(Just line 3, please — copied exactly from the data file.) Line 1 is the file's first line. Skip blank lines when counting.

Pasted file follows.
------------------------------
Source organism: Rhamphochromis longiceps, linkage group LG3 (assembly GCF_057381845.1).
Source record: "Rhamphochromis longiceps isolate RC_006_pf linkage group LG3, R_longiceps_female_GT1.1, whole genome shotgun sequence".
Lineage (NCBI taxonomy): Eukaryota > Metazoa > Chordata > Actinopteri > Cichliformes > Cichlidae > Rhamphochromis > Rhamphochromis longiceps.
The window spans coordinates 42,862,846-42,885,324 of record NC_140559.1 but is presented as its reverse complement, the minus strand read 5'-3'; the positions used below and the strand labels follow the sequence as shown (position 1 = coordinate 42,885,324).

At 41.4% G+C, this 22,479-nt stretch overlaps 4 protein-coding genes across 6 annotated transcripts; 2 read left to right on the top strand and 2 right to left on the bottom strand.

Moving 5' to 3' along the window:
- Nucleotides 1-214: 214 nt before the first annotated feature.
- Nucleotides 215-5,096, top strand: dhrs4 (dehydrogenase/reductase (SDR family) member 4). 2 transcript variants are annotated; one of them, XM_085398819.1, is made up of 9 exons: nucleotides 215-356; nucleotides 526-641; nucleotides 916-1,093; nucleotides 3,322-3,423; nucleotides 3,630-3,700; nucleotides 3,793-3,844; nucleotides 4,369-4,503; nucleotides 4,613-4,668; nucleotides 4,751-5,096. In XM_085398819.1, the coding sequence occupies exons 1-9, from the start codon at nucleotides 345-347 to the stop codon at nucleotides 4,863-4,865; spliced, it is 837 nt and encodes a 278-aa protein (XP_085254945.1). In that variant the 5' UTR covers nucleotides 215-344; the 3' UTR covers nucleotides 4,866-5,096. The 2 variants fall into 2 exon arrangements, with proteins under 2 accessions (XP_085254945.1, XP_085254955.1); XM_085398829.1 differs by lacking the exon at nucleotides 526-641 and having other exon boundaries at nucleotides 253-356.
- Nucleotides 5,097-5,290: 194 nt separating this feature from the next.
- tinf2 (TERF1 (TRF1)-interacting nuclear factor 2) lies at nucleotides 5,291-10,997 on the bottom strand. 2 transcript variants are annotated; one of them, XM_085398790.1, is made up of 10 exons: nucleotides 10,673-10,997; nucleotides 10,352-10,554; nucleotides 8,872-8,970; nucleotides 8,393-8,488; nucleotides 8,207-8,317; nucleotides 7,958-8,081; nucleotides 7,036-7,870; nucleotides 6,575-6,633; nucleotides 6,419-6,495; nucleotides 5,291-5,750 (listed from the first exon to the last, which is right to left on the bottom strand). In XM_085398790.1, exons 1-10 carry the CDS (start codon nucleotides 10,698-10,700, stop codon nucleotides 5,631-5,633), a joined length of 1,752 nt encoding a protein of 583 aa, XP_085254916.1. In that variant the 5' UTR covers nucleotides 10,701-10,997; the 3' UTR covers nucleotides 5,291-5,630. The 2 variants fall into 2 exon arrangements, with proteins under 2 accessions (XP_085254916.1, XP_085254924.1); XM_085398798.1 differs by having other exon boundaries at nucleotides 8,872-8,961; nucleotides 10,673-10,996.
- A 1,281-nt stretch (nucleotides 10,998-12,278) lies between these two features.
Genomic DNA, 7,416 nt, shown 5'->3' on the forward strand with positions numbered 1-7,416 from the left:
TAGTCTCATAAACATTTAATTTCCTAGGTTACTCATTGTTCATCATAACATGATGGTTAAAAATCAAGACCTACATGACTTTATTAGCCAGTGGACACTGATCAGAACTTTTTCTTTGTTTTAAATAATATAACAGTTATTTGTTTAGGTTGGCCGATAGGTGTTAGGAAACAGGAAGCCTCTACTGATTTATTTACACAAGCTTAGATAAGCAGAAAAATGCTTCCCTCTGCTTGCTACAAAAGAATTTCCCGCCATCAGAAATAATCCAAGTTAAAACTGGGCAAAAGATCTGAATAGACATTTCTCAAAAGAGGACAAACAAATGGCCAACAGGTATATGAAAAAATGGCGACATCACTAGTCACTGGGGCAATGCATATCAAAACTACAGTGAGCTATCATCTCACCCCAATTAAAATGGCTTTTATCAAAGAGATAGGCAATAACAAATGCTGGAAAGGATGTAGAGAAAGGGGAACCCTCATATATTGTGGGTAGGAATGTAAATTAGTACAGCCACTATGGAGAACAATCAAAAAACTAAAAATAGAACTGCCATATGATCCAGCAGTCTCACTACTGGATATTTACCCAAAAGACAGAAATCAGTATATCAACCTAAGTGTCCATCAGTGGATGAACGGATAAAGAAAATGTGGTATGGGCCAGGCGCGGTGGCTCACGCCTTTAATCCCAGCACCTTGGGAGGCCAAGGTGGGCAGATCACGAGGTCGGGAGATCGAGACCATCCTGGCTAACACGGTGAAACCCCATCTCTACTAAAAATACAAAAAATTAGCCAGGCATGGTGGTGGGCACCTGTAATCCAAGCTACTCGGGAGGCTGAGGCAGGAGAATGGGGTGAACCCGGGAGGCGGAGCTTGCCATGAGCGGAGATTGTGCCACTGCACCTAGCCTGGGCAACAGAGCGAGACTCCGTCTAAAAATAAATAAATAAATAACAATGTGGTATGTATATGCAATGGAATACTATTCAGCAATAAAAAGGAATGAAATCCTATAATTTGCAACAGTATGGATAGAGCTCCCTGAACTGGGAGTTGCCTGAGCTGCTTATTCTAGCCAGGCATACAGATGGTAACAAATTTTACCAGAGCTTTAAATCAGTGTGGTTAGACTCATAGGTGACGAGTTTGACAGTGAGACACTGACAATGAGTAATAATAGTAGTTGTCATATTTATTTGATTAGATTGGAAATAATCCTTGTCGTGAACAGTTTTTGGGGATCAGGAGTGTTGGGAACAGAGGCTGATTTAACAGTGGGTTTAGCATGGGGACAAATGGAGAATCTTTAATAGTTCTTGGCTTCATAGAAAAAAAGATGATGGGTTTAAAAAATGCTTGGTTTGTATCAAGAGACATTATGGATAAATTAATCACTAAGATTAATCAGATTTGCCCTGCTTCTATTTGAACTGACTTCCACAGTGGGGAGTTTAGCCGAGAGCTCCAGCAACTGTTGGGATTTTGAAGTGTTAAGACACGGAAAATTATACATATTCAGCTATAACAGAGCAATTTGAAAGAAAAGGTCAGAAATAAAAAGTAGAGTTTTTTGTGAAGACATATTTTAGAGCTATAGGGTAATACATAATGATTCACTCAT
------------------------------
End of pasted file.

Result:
Lineage (NCBI taxonomy): Eukaryota > Metazoa > Chordata > Actinopteri > Cichliformes > Cichlidae > Rhamphochromis > Rhamphochromis longiceps.